– RG

*a grateful tip of the hat to Mark Newgarden for the inside dope!

Adieu to Summer and to Childhood: Ray Bradbury’s “The Lake”

« And by the time they reached the shore of the quiet lake the sun was clouding over and fog moved in across the water so swiftly and completely that it frightened Doug to see it move, as if a great storm cloud from the autumn sky had been cut loose and sank to engulf the shore, the town, the thumping, happy brass band. » — Ray Bradbury, Farewell Summer (1980)

With summer on the wane — never mind the heat and humidity! — it seems fitting to feature, on the one hundred and second anniversary of Ray Bradbury’s birth, what’s possibly my very favourite EC comics adaptation of his work, Al Feldstein and Joe Orlando‘s ‘The Lake’. The other contenders jockeying for the top spot would be Johnny Craig‘s ‘Touch and Go!‘ (from the story ‘The Fruit at the Bottom of the Bowl‘) and Bernie Krigstein‘s ‘The Flying Machine‘. This mournful coming-of-age story was a speck of maturity in a boundless hinterland of juvenilia. I was agreeably surprised to find that there are some who concur with me on that point:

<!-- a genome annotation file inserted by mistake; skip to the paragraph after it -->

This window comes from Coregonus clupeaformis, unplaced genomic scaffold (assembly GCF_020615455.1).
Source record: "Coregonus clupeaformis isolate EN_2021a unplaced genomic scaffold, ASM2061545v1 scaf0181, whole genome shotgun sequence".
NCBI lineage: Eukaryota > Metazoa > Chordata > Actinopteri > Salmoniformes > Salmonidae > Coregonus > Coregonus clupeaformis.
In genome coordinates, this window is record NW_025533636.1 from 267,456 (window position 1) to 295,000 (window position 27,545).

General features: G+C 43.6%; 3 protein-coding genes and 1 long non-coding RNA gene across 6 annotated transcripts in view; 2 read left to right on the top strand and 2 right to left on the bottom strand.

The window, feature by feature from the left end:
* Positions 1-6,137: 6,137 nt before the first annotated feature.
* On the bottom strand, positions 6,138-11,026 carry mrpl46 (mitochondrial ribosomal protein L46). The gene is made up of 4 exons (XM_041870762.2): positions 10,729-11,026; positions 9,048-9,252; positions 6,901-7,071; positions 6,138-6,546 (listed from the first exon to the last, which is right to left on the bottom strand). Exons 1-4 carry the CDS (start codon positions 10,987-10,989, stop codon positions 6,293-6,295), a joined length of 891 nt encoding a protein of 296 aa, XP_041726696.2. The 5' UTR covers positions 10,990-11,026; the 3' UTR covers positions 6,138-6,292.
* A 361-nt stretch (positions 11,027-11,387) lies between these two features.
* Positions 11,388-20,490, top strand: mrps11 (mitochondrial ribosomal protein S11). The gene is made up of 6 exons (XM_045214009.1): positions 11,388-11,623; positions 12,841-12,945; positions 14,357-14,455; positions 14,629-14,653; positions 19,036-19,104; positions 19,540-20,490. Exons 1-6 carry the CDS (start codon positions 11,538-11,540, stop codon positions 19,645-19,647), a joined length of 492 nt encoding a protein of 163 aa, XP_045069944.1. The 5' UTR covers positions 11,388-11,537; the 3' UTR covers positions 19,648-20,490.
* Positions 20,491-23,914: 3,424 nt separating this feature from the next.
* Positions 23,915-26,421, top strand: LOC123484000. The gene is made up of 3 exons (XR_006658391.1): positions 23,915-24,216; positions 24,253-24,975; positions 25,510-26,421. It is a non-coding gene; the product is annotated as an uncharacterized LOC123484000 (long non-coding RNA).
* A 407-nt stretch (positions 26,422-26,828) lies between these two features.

« It is hard for me to imagine how the 1953 comic book reader must have reacted when they picked up Vault of Horror #31 and read “The Lake” (adapted by Feldstein and Joe Orlando). The same month, Batman was fighting a crime predicting robot and Superman was helping to peel potatoes for Lois Lane during her stint in the Women’s Army Corps. So to go from that to this, a hauntingly sophisticated tale of a young boy obsessed with the death of his childhood sweetheart, must have been mind-blowing. »

(Do check out Brian Cronin’s solid picks for the 8 Greatest Ray Bradbury Adaptations by EC Comics)

Now, I trust I don’t have to school you about the life and times of Mr. Bradbury (1920-2012). Were it the case, I’d still skip the lesson, thanks to this 1953 summary, which will suit our current purposes just fine: